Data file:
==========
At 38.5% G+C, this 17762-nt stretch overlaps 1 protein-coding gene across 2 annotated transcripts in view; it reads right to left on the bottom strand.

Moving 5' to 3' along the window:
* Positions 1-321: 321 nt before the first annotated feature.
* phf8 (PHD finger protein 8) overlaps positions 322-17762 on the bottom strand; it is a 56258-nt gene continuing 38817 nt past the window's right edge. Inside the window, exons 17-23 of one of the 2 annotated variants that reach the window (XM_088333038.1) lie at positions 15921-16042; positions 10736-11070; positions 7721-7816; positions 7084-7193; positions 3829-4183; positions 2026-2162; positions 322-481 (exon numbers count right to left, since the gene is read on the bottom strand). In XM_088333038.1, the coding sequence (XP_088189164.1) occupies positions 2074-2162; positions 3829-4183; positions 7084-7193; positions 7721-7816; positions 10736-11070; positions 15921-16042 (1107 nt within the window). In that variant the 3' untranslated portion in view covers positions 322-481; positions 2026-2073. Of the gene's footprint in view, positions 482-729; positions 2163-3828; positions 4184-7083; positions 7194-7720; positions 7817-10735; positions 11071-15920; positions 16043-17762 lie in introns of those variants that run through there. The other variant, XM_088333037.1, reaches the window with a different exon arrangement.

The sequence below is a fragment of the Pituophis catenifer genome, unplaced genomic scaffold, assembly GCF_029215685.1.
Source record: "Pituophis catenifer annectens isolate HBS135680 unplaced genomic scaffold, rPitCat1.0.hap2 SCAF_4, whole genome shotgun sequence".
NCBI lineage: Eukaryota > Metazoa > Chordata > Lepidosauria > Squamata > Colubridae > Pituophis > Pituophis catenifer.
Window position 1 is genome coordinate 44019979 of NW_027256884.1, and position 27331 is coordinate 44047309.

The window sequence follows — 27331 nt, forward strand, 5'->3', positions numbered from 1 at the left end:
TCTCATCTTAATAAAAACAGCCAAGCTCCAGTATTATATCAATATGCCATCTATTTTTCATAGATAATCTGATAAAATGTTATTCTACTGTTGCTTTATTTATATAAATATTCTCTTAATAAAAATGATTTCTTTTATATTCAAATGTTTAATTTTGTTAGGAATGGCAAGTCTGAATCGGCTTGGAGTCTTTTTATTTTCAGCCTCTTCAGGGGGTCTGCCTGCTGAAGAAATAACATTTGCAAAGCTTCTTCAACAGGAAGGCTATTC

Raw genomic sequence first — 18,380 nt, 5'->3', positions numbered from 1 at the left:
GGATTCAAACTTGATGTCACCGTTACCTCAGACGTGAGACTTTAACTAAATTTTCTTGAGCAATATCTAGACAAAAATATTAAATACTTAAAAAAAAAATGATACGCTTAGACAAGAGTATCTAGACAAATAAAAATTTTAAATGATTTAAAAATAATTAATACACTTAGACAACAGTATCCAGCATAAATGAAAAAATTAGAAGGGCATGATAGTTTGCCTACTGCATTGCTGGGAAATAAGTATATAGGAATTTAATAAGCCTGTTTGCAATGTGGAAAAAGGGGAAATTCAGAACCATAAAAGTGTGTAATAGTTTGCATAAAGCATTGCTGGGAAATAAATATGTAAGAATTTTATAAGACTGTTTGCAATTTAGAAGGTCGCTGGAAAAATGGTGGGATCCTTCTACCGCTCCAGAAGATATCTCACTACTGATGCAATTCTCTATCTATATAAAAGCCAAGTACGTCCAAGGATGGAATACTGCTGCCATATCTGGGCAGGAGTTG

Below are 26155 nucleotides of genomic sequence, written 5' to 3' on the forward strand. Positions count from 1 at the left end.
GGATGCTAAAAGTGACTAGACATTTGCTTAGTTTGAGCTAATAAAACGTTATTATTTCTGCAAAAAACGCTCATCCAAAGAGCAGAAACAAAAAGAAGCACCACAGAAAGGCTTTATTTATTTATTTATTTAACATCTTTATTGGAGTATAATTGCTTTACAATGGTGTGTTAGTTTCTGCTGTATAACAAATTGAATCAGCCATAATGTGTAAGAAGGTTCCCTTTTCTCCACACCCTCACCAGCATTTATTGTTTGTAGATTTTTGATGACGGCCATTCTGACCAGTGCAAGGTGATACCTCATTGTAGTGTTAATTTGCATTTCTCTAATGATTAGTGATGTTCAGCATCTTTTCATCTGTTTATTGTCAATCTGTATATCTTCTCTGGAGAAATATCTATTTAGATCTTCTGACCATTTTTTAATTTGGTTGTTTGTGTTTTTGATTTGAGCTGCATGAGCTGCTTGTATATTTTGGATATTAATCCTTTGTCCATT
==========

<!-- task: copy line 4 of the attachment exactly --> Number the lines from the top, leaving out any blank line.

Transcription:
* phf8 (PHD finger protein 8) overlaps positions 322-17762 on the bottom strand; it is a 56258-nt gene continuing 38817 nt past the window's right edge. Inside the window, exons 17-23 of one of the 2 annotated variants that reach the window (XM_088333038.1) lie at positions 15921-16042; positions 10736-11070; positions 7721-7816; positions 7084-7193; positions 3829-4183; positions 2026-2162; positions 322-481 (exon numbers count right to left, since the gene is read on the bottom strand). In XM_088333038.1, the coding sequence (XP_088189164.1) occupies positions 2074-2162; positions 3829-4183; positions 7084-7193; positions 7721-7816; positions 10736-11070; positions 15921-16042 (1107 nt within the window). In that variant the 3' untranslated portion in view covers positions 322-481; positions 2026-2073. Of the gene's footprint in view, positions 482-729; positions 2163-3828; positions 4184-7083; positions 7194-7720; positions 7817-10735; positions 11071-15920; positions 16043-17762 lie in introns of those variants that run through there. The other variant, XM_088333037.1, reaches the window with a different exon arrangement.